Some employees’ objections to mandatory inoculation may be grounded in the “anti-vax” movement, which could arguably form the basis for a legal claim based upon state laws that protect an employee’s right to engage freely in outside political activities. California and New York are just two of the states that provide such protections. In most cases, such claims would be far less clear-cut than claims for failure to accommodate an employee’s disability or religious beliefs. Other state laws may limit employers’ flexibility regarding their vaccination policies.
Regardless of the setting, you should ensure that your rationale for requiring flu shots is based upon objective facts, tied to employees’ job descriptions, and that your practices are administered consistently. You must develop and publish a policy explaining your expectations and clearly explaining how an employee may request an exception or accommodation. You must also ensure that employees who request an accommodation suffer no negative repercussions. In all cases, you must also safeguard the privacy of employees’ medical information, including but not limited to keeping it separate from your general personnel files.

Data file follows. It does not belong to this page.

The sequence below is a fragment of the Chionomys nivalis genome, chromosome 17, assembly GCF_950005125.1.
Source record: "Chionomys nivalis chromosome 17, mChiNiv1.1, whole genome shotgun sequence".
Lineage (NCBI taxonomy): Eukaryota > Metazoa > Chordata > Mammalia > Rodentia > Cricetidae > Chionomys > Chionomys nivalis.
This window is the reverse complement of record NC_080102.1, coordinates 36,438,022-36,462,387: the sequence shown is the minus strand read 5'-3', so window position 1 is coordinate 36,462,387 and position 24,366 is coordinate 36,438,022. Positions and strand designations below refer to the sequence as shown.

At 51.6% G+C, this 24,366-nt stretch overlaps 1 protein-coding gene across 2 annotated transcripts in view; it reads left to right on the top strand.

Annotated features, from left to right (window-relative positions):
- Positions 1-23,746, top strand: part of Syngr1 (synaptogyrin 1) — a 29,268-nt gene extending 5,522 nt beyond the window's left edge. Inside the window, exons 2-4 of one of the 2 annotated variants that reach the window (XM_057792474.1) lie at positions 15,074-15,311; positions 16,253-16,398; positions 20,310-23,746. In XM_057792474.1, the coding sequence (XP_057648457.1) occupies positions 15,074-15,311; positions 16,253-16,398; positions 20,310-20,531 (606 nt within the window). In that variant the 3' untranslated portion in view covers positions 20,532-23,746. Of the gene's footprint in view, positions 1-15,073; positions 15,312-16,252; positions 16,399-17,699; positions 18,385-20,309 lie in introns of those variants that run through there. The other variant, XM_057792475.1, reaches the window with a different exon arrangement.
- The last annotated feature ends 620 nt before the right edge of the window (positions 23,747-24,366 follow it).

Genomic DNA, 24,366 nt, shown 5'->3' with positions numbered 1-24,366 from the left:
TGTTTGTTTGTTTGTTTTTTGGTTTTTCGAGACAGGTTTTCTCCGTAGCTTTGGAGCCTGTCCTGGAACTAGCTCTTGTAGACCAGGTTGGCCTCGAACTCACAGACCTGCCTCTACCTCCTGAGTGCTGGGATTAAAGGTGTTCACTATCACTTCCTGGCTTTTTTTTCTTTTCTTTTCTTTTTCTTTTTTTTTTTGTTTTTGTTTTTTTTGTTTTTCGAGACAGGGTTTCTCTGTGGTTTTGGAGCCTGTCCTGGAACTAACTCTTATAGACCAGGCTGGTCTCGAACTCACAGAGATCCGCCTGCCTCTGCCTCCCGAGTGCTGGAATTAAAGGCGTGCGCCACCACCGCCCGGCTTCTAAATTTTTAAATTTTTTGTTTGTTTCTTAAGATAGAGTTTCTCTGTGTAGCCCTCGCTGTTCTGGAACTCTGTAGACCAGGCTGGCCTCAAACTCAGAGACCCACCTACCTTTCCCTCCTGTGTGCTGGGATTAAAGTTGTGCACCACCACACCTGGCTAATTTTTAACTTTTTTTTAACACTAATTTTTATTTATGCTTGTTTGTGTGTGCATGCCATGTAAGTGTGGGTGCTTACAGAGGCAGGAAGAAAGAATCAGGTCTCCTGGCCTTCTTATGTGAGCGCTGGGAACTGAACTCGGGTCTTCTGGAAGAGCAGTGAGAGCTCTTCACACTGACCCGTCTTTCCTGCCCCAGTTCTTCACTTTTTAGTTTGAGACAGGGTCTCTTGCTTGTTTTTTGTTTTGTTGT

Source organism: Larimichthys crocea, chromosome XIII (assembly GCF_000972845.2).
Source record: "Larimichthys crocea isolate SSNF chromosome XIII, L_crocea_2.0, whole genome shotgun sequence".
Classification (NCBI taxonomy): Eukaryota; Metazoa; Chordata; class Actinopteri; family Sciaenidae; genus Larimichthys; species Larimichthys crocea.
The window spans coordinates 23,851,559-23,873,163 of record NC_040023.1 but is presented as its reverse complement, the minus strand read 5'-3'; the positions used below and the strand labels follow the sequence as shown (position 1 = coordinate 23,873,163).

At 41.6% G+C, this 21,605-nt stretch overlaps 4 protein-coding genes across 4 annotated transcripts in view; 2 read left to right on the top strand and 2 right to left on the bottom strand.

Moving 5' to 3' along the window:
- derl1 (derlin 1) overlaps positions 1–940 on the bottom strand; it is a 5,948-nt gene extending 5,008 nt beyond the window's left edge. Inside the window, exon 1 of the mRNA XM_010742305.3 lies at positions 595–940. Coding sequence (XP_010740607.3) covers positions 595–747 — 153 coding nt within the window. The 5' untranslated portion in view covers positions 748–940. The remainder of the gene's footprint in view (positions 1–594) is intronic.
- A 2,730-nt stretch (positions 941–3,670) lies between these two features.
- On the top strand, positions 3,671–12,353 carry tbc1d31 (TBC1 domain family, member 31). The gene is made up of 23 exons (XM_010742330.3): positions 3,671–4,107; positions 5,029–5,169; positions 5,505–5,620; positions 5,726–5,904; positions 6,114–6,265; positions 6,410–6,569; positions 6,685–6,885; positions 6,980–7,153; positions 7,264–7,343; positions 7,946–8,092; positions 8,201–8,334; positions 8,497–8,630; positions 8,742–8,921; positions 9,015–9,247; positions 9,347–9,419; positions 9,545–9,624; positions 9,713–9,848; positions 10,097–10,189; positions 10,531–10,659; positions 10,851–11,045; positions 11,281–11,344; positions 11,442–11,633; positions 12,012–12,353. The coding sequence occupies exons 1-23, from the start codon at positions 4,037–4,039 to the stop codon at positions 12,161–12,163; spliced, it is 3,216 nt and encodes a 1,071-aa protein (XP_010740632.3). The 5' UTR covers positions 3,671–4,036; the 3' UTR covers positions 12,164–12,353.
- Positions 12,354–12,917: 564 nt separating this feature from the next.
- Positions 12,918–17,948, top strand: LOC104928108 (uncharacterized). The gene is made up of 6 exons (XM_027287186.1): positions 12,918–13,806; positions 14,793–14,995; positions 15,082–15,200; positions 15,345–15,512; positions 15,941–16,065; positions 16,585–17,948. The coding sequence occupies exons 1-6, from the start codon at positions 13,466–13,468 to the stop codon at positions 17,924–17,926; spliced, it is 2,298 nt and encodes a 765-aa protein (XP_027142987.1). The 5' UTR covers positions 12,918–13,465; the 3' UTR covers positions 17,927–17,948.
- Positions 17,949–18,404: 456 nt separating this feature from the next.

May Employers Require A COVID-19 Vaccination When One Becomes Available?
Unless and until the EEOC publishes more specific guidance, its commentary concerning mandatory flu shots, including the need to consider employees’ reasonable accommodation requests, provides a good roadmap for evaluating the question of whether you will be able to require your employees to obtain a COVID-19 vaccination. Although the EEOC has advised employers to encourage flu shots rather than requiring them, it has not prohibited employers from requiring the shots, especially when the flu is severe.
Considering the scope and severity of the COVID-19 pandemic, the EEOC’s guidance regarding workplace screening for COVID-19, and the Commission’s position regarding mandatory flu shots, you will probably have the right to require workers to be inoculated when a reliable COVID-19 vaccine is available, subject to the same caveats described above for mandatory flu shots. In other words, you should be able to require approved COVID-19 vaccinations if the requirement is job-related, your polices adequately inform employees of the requirement, and you allow them to seek an exception (or accommodation) on the basis of a disability or sincerely held religious belief. The above-referenced anti-vax movement and any state laws that allow employees to opt out of vaccinations must also be taken into account. And of course, you must ensure the privacy of each employee’s medical information.
Employers’ Rights To Make Medical Inquiries Or Conduct Screenings Remain Far More Limited Than The Right to Require Vaccinations